Thursday, April 14, 2016

Embrace the Unknown

Brian Manjarrez is a current volunteer with the Hope Center in Racine Wisconsin

“At any given moment you have the power to say: This is not how the story is going to end.”
This quote has been very inspiring to me ever since I discovered it on my Kairos experience during my senior year of college. For those of you unfamiliar with Kairos, Kairos is a weekend retreat with the aim of providing participants the chance to "contemplate God's role in their lives.” The above quote pushed me to finish my senior year strong and has helped me many times during my volunteer year.

My ministry site is the HOPES Center. The HOPES Center helps those who are homeless and/or have a mental illness by providing counseling and other resources around Racine. It has been a truly eye opening experience to hear clients’ stories. I am very grateful that I have the opportunity to help clients when I can. My coworkers are amazing and have given me wise life advice. I am the only Dominican Volunteer this year in Racine, Wisconsin, which has been difficult at times. There are days that I wish I had another volunteer with me to share my experiences in Racine. I have the Kairos quote on the wall above my bed; this helps remind me every day that I can be sad and cry over the fact that I am the only volunteer – or I can change my approach. I have that power and I will change my story! After my midyear retreat I had to relearn that. It took a while but this is my story, these are my memories, and this is my journey. Sometimes you have to go through things alone to see the big picture. I have no regrets over my decision of coming to Racine. I knew the risks of being the only volunteer; I took the risk and I would probably do it again. I love my ministry site and would never change that.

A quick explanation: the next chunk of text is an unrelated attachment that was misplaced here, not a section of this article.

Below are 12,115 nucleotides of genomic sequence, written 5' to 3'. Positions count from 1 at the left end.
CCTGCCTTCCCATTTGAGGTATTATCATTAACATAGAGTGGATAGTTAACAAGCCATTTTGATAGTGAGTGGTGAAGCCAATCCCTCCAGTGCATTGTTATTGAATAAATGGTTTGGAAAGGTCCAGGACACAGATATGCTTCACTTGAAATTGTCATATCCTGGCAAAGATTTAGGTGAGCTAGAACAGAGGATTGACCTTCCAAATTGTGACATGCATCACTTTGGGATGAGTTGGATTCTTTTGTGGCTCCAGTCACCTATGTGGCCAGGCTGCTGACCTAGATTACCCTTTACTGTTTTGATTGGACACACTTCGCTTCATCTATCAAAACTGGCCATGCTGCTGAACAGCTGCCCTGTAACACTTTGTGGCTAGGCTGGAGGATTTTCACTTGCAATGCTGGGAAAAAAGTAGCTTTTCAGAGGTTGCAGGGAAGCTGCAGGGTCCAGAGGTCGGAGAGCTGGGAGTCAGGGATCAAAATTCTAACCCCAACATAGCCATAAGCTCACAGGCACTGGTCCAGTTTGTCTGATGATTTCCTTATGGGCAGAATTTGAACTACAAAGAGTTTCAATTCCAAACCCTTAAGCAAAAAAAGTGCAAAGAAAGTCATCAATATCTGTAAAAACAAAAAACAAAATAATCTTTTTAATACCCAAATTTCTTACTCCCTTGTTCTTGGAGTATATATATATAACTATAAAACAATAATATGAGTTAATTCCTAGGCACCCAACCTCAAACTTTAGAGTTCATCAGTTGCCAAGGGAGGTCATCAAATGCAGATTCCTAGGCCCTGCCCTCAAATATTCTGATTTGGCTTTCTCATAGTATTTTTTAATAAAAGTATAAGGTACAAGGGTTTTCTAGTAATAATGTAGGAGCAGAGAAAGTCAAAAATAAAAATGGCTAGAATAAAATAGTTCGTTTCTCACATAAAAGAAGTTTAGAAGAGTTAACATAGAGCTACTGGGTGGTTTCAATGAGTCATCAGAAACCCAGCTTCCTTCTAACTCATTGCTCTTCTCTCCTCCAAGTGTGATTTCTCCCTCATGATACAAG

Brian and 2 of the sisters with whom he lives in community

Brian and Sr. Christin Tomy singing at a Hope Center event

Through this experience I have figured out my plans for next year. I have been accepted into Dominican University’s Graduate School of Social Work. My hope is to become a high school social worker or counselor. I hope to use what I have learned and experienced during my volunteer year in my future endeavors.

For those of you who are thinking about becoming a Dominican Volunteer, I say to you: Take the risk. Embrace the unknown. Have the power to choose how your story ends. This is a life changing experience. Lastly, have fun. 

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